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Dr Jane Taylor

Senior Lecturer

Jane Taylor

Lancaster University

LEC Building

LA1 4YQ

Lancaster

Tel: +44 1524 593598

Research overview

Senior Lecturer

Jane is a plant biologist with a particular interest in cell signalling. Cell signalling is the mechanism by which plants translate the information they gain from the environment, and turn it into a change in cellular processes and gene expression, so that they can positively adapt to their environment. In an era of climate change and extreme weather events it has never been more important to understand how plants respond to and cope with such events if we are to secure plant and crop production to feed an ever-growing global population. Jane is particularly interested in how plants protect themselves against pests and diseases and how we can harness the knowledge of natural plant defence systems to develop novel ways to protect crop plants.

Published research

With a career spanning nearly three decades Jane has a diverse publication record that charts her changing scientific interests over that time frame. Subjects covered include:  abscission, the process by which plants shed organs; cell signalling processes that underpin stomatal guard cell function; and more lately the role of the signalling compound, Jasmonic Acid, in the resistance by plants to pest attack.

Jane has received funding for her research from a range of funding bodies including:

  • Natural Environment Research Council (NERC)
  • Biological and Biotechnological Science Research Council (BBSRC)
  • Department for the Environment, Food and Rural Affairs (DEFRA)
  • Research Councils UK (RCUK)

Current Research

Jane’s is part of the Plant and Crop Science Research Group at the Lancaster Environment Centre. Her current research projects are focussed in two areas:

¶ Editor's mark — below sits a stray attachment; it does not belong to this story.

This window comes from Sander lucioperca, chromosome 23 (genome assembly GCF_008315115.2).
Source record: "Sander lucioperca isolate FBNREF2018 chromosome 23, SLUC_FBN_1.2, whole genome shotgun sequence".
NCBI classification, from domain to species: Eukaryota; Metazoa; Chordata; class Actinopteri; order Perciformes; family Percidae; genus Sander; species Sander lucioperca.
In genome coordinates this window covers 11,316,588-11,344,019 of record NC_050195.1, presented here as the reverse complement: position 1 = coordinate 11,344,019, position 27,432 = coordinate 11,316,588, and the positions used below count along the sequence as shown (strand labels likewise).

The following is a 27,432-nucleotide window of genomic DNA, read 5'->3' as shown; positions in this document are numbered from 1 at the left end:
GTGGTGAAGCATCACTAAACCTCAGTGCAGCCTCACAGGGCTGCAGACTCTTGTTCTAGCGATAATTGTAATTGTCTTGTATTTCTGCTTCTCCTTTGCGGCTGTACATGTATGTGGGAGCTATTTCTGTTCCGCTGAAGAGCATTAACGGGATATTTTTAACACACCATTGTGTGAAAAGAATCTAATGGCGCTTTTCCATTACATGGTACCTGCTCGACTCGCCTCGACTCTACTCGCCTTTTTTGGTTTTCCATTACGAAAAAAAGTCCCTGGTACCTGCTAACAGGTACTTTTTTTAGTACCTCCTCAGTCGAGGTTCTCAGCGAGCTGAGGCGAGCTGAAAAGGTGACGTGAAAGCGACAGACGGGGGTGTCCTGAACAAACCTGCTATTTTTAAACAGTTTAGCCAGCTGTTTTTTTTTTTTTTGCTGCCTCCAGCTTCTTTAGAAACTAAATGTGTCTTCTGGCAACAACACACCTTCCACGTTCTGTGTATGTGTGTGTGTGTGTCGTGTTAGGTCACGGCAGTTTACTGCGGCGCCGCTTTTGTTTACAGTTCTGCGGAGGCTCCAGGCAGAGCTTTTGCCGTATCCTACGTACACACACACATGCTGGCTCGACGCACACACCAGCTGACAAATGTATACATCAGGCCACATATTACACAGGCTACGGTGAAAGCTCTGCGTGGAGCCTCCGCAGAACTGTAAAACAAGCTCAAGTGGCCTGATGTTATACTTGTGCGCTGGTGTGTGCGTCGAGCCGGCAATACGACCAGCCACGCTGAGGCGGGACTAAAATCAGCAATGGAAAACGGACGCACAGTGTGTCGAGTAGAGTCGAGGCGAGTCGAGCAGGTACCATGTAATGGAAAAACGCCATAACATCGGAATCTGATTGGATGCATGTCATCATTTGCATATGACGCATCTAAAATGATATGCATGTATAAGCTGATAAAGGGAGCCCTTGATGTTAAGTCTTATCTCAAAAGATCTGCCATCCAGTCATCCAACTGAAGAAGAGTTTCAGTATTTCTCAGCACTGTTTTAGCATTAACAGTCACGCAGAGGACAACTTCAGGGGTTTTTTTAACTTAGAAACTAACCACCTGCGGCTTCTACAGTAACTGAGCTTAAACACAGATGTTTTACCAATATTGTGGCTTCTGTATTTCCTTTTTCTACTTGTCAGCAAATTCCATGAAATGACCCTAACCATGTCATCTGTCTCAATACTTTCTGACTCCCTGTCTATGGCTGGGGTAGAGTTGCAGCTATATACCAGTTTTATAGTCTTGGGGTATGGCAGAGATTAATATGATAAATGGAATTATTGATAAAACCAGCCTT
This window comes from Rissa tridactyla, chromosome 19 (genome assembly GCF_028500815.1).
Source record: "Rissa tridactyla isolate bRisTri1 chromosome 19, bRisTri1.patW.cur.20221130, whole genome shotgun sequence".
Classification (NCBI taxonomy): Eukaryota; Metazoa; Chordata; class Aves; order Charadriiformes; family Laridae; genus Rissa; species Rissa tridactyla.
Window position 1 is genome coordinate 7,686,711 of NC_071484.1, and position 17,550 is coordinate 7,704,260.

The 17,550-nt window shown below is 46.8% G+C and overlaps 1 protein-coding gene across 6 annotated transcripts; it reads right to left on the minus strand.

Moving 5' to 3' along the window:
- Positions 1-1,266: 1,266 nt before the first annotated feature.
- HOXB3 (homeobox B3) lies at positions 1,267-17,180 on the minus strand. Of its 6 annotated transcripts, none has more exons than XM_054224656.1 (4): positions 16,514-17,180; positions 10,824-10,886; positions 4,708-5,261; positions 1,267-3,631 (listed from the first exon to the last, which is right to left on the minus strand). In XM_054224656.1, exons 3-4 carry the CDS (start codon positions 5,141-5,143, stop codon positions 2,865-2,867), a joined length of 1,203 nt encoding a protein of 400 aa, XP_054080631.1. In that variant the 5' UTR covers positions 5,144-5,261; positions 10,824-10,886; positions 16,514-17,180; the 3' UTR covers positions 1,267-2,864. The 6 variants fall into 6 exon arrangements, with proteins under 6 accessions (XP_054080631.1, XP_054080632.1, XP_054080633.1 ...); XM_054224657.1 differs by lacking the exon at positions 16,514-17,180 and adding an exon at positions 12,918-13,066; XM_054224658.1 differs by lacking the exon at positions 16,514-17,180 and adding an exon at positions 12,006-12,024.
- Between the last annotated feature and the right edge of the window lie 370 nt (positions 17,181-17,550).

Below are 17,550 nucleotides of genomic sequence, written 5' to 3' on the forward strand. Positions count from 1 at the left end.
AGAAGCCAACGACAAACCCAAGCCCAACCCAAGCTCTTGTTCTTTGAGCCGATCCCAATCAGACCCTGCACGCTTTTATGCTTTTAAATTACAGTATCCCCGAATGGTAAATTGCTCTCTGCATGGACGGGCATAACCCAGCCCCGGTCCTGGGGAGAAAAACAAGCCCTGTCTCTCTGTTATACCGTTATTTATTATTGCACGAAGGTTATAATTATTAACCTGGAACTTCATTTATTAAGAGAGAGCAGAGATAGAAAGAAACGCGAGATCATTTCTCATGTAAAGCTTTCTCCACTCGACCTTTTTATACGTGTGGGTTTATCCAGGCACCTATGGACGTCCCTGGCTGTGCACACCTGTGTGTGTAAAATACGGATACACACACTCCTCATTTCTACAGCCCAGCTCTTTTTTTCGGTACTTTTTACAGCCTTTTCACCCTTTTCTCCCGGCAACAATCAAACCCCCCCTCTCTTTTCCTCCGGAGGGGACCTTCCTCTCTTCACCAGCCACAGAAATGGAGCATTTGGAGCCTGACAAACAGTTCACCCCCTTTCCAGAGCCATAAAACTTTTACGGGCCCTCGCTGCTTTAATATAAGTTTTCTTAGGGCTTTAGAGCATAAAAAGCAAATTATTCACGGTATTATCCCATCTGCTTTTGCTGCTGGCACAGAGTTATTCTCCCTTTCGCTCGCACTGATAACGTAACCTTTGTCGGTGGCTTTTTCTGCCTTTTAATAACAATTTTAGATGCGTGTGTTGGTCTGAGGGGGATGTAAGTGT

• How plant produced volatile organic chemicals (VOCs) change in response to biotic and abiotic environmental stimuli and how these VOCs influence plant pest and predator behaviour (BBSRC-funded studentship)
  • A University wide RCUK-funded project that aims to develop a School-University Partnership (SUP) with schools in Cumbria to enthuse the next generation of researchers

Teaching

Jane delivers teaching both for the Lancaster Environment Centre and for the Division of Biomedical and Life Sciences, in the Faculty of Health and Medicine at Lancaster. This includes lectures, workshops and practical teaching on:

Jane has contributed to a Massive Open Online Course in Food Security, and is the Co-Director of an online professional development programme, co-designed and supported by Waitrose, entitled 'Food Challenges for the 21st Century'.

Roles

Jane is currently a member of the

At Lancaster Jane is a member of University Council and within the Lancaster Environment Centre (LEC) she is Associate Director for Undergraduate Strategy and Admissions and Deputy Director. 

PhD supervision

a. Priming of plant defence
b. The role of volatile organic chemicals in plant defence
c. Novel methods for the early detection of plant biotic attack

Current Research

Research is focused in three areas:

A. Priming of plant defence

Jasmonic acid is a signalling compound that increases in plants in response to herbivore attack. My lab has shown that applying jasmonic acid to seeds can ‘prime’ the plants that subsequently grow and develop, enabling them to respond more effectively to biotic attack. Our current focus is to try to understand this priming process at the molecular level, using an array of molecular and biochemical techniques.

B. Biogenic volatile organic chemicals (BVOCS) as signals of biotic stress

(i) BVOC profiles from primed plants

BVOC profiles are specific to different plant species, and change in response to pest attack. My lab is investigating if primed plants have a different volatile signature that influences plant-herbivore interactions, either between plants and pests, or plants and beneficial insect species.

(ii) BVOC profiles as markers of pest attack

I am interested in determining the feasibility of using BVOC profiles to identify early onset pathogen and herbivore attack, ultimately with a view to developing both instruments and techniques that can be deployed in the field/glasshouse environment.

 (ii) BVOC profile perturbation in response to environmental change

BVOCs are released by plants as part of an indirect defence response against pest attack. Current work is determining if changes in the environment e.g. increasing ozone concentrations alter the chemical composition of the BVOC profile which in turn alters plants’ capacity to mount an effective defence response.

C. School-University Partnerships

Through RCUK funding I am exploring how we can engage and train early career researchers to describe their research, and the conditions and factors which deliver sustainable, effective School-University research partnerships.

 

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